Take for example the idea of the “insane.” Psychiatrists deem people psychotic, bipolar, or schizophrenic based on the fact that their brain does not work in the same way the majority of society’s does. In a similar manner, a specific action is deemed a crime when society decides that the action is not “normal” behavior. Those who do not act in the “normal” manner of society are locked up, shipped off, or placed into mental institutions. In these institutions and prisons, those outside the norm of society are under the care of doctors and wardens whose sole job it is to normalize these people. The warden (or doctor) “supervises every instant in the disciplinary institution, compares, differentiates, hierarchizes, homogenizes, excludes. In short, it normalizes” (Reader 195). Through the institution, studies are carried out, treatments provided, counseling and schooling become part of one’s daily routine. This is all in hopes that one day the prisoner or patient will become an asset to society, an action that can only become possible when the individual “subscribe[s] to the great ethical pact of the human existence” (Madness 59-60).

But defining normalization is only half of understanding Foucault’s philosophy on the subject. For Foucault, normalization is the key to manipulating the members of society. Once the power structure in a society understands the thinking of those citizens on the periphery, they have learned how to manipulate those people. In order to manipulate the periphery citizens, the power structure in the society has to define what is normal. In defining normality, the power structure must examine the trends in society and define those as the normal trends in order to subjugate the minority. Then, the power structure has the ability to use these dominant traits to suppress the minority and remove Therefore, until a group of periphery citizens rebels against the power and subsequently create laws and policies that allow them to further distance the normal members of society from those on the periphery (who in many ways are considered tainted).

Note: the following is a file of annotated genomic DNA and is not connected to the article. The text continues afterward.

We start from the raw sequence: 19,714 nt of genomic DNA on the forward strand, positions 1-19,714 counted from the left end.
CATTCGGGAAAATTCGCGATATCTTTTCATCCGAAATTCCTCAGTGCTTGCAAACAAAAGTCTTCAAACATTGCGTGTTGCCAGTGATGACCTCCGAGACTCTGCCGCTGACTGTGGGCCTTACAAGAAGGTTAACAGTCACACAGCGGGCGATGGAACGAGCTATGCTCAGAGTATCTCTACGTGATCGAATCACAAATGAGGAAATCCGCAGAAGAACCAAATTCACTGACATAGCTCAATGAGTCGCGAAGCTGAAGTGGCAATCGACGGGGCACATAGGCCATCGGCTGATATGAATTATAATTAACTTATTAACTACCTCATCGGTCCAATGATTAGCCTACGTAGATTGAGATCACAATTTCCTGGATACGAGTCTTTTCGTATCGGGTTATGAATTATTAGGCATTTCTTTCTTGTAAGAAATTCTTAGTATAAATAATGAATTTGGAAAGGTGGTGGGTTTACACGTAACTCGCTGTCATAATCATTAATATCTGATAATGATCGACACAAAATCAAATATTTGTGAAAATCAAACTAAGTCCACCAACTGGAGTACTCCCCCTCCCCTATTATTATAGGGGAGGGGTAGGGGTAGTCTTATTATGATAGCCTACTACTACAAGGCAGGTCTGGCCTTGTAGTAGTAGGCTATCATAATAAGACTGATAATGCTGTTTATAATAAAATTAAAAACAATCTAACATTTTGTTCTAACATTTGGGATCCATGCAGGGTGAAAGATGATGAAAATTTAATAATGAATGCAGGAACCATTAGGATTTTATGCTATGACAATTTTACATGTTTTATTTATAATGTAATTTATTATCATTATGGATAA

The actions taken by the proletarian society in France after the revolution do not represent a minority approach to dealing with the “undesirables” in society. Instead, what Foucault examines in that one instance is something prominent in all societies. Though not all societies choose to send their undesirables to a colony, there are other means of distancing them from the majority of the population. All it takes, as Foucault says, is power and the knowledge to manipulate the undesirables who live on the periphery into either becoming part of the norm or accepting a new life in a place that will, hopefully, return them to a mindset that returns them to the normal society.

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About smartykatt

I am an Assistant Professor in the Department of English and Modern Languages at Lamar University where I specialize in rhetoric, composition, digital literacy, and information literacy. My research focuses on the intersections of student engagement with digital and information literacy and their relation to student research and writing. I am an ACES Fellow at Lamar and, with Janice Walker (Georgia Southern), I am a Principal Investigator on the LILAC Project.

Posted on March 12, 2007, in Historical Rhetoric and tagged . Bookmark the permalink. Leave a comment.